Jane’s intensity comes from her inexhaustable desire as a being to actualize. We all know people like this if we are not one ourselves — always changing, always growing, never settling. This is her (and our) gift. Not everyone does this, but for those of us that have chosen this path of growth, it is intense and all-consuming.
Virginia Woolf said of this book, “[Jane is] an overpowering personality, so that, as we say in real life, they have only to open the door to make themselves felt. There is in them some untamed ferocity perpetually at war with the accepted order of things which makes them desire to create instantly rather than to observe patiently.” This probably resonates with many artists, seekers, mystics and those who are on a creative path — you create your way out of trouble, create as a way of moving forward, you probably walk into a room and immediately start creating without even thinking about it. Your urgency and fire is almost on auto-pilot because it’s the only thing keeping you orbiting and not crashing to the planet below and dying.
Both Jane and Rochester see in each other different expressions of the same wound, drive and intensity (many of us know this energy in ourselves, in our own way) — which comes from an inexhaustable desire as a being to actualize, individuate and express our true selves. We all know people like this if we are not actively in this ourselves — always changing, always growing, never settling. This is her (and our) gift as creatives. It is something to be valued, owned and healed.
Jane is entitled to her sense of self simply because she is a sentient being and has an ego. She doesn’t need to earn it. You are entitled to the same thing — if that’s what you choose for yourself. The shame she feels for having this internal self, for having dreams, wanting more than is afforded her social station and ultimately — for falling in love — is nothing more than product of this cycle that Laign illustrates in his poem above. The shame and guilt you are stuck in is no different. Because she was born with nothing, everything she posesses is either “stolen” or “favored” to her — with the solitary exception of her own will, agency and identity. It is literally the only thing she has to hold onto, as timid, uncertain and slippery as it is. Her journey is the struggle to find, connect with, and express this agency in a way that finally feels true and right. And isn’t that all of us?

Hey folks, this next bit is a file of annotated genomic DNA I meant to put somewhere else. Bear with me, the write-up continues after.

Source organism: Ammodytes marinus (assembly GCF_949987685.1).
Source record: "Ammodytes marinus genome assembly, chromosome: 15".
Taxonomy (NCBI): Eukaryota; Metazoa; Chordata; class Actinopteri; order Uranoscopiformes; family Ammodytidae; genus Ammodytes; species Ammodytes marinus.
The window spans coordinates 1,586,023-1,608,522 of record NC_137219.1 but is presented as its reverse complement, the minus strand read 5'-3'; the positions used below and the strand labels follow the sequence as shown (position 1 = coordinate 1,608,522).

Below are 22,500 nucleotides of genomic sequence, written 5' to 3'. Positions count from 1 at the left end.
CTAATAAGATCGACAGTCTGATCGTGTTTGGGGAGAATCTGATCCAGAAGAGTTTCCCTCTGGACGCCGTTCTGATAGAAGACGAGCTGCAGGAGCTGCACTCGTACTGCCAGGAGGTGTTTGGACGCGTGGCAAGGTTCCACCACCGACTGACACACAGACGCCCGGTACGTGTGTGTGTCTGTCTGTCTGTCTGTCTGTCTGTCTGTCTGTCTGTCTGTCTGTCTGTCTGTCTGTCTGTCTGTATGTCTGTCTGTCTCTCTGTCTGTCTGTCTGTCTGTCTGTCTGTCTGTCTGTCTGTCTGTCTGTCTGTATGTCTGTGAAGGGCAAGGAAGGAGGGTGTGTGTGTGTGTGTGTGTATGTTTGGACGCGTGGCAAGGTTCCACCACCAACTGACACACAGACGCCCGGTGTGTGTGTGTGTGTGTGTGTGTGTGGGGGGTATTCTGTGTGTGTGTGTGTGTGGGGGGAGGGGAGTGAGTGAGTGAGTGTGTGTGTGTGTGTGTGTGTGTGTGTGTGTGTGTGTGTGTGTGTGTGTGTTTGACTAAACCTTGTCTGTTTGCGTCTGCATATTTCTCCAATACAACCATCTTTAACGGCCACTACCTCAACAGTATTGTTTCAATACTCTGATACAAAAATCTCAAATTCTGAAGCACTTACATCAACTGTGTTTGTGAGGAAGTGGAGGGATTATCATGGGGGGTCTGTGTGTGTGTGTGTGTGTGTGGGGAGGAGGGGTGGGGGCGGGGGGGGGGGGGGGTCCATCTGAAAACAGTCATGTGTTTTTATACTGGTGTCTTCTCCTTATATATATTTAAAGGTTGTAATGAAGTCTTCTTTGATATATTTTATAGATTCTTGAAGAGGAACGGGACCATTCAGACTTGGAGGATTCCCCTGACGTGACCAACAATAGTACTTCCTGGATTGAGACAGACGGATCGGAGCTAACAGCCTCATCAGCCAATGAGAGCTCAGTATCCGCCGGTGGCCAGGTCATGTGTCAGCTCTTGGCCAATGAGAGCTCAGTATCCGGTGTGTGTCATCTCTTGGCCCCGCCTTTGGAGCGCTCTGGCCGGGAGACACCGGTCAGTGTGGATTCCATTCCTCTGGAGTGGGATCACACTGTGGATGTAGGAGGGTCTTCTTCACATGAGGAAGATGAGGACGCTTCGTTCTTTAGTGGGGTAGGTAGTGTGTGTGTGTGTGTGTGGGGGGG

The only thing she’s truly stolen away is the group’s right and ability to control her with their will and desires. She is moving towards her autonomy, so the groups that are invested in keeping her in line respond with punishment and shame in an effort to get her to stop growing, or to return to her appointed place in the group, what was destined for her. Starting to sound familiar? If you’re a creative, A mystic, a healer or a psychic, I bet it does.
The only way to break free from this is to clear the energy of the shame you’ve been carrying around just for being you. The only way to break free of this cycle — to truly leave the orbit from where you come from and find what you desire — is to clear the guilt and shame tossed at you by others and go forth into the unknown untethered and free. There you will “come into your own” as they say — or as I call it, own yourself outright.
Every time I revisit Jane Eyre I find it a profound healing, and it speaks to me wherever I am in my own journey as an artist, a mystic and healer. I am so grateful to the Brontës for having the bravery, insight, boldness and luck to tell the stories they did in the way they did — ways that are a healing across time and space to modern artists, healers, mystics and women still.